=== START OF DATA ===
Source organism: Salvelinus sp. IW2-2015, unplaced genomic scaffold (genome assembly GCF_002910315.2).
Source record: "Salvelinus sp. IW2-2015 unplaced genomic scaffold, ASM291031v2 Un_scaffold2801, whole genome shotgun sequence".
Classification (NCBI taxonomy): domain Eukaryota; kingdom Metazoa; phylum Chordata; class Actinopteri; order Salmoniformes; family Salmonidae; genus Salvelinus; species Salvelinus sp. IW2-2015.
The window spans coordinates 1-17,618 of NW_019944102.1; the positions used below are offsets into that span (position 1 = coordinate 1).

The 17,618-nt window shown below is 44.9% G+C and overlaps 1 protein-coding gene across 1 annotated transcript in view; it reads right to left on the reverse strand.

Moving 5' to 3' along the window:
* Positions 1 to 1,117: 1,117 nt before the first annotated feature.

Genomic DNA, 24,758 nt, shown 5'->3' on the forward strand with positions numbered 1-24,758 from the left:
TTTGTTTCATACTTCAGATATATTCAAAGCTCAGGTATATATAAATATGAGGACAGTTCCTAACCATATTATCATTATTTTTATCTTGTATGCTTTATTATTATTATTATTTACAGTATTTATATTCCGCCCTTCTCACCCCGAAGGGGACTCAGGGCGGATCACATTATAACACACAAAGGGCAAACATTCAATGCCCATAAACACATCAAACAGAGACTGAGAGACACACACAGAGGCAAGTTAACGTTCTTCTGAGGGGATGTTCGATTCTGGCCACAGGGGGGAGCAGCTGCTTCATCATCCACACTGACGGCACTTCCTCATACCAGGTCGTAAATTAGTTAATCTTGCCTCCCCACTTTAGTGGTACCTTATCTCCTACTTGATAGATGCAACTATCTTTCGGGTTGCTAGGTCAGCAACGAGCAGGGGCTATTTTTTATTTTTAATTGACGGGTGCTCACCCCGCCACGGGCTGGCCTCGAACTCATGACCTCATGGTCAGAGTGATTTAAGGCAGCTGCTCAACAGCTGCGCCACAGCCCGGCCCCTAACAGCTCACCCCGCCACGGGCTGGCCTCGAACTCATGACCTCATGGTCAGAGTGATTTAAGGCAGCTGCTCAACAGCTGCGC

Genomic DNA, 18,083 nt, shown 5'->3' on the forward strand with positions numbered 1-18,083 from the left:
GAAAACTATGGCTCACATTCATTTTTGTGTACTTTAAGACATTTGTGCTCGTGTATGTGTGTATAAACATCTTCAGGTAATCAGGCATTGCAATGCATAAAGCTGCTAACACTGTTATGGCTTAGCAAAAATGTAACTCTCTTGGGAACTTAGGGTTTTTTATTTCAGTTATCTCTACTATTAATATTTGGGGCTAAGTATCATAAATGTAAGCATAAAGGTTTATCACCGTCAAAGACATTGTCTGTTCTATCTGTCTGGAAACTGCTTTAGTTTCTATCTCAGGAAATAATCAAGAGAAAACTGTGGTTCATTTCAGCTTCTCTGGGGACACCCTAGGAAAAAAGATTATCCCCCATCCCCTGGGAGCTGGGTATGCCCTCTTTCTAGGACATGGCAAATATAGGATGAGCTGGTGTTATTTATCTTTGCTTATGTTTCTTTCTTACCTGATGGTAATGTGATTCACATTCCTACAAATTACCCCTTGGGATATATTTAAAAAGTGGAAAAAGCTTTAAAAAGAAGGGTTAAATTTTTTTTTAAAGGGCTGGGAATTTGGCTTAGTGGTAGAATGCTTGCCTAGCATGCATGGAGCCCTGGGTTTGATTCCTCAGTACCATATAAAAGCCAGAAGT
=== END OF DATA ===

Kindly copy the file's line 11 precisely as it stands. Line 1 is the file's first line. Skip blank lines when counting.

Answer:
GAAAACTATGGCTCACATTCATTTTTGTGTACTTTAAGACATTTGTGCTCGTGTATGTGTGTATAAACATCTTCAGGTAATCAGGCATTGCAATGCATAAAGCTGCTAACACTGTTATGGCTTAGCAAAAATGTAACTCTCTTGGGAACTTAGGGTTTTTTATTTCAGTTATCTCTACTATTAATATTTGGGGCTAAGTATCATAAATGTAAGCATAAAGGTTTATCACCGTCAAAGACATTGTCTGTTCTATCTGTCTGGAAACTGCTTTAGTTTCTATCTCAGGAAATAATCAAGAGAAAACTGTGGTTCATTTCAGCTTCTCTGGGGACACCCTAGGAAAAAAGATTATCCCCCATCCCCTGGGAGCTGGGTATGCCCTCTTTCTAGGACATGGCAAATATAGGATGAGCTGGTGTTATTTATCTTTGCTTATGTTTCTTTCTTACCTGATGGTAATGTGATTCACATTCCTACAAATTACCCCTTGGGATATATTTAAAAAGTGGAAAAAGCTTTAAAAAGAAGGGTTAAATTTTTTTTTAAAGGGCTGGGAATTTGGCTTAGTGGTAGAATGCTTGCCTAGCATGCATGGAGCCCTGGGTTTGATTCCTCAGTACCATATAAAAGCCAGAAGT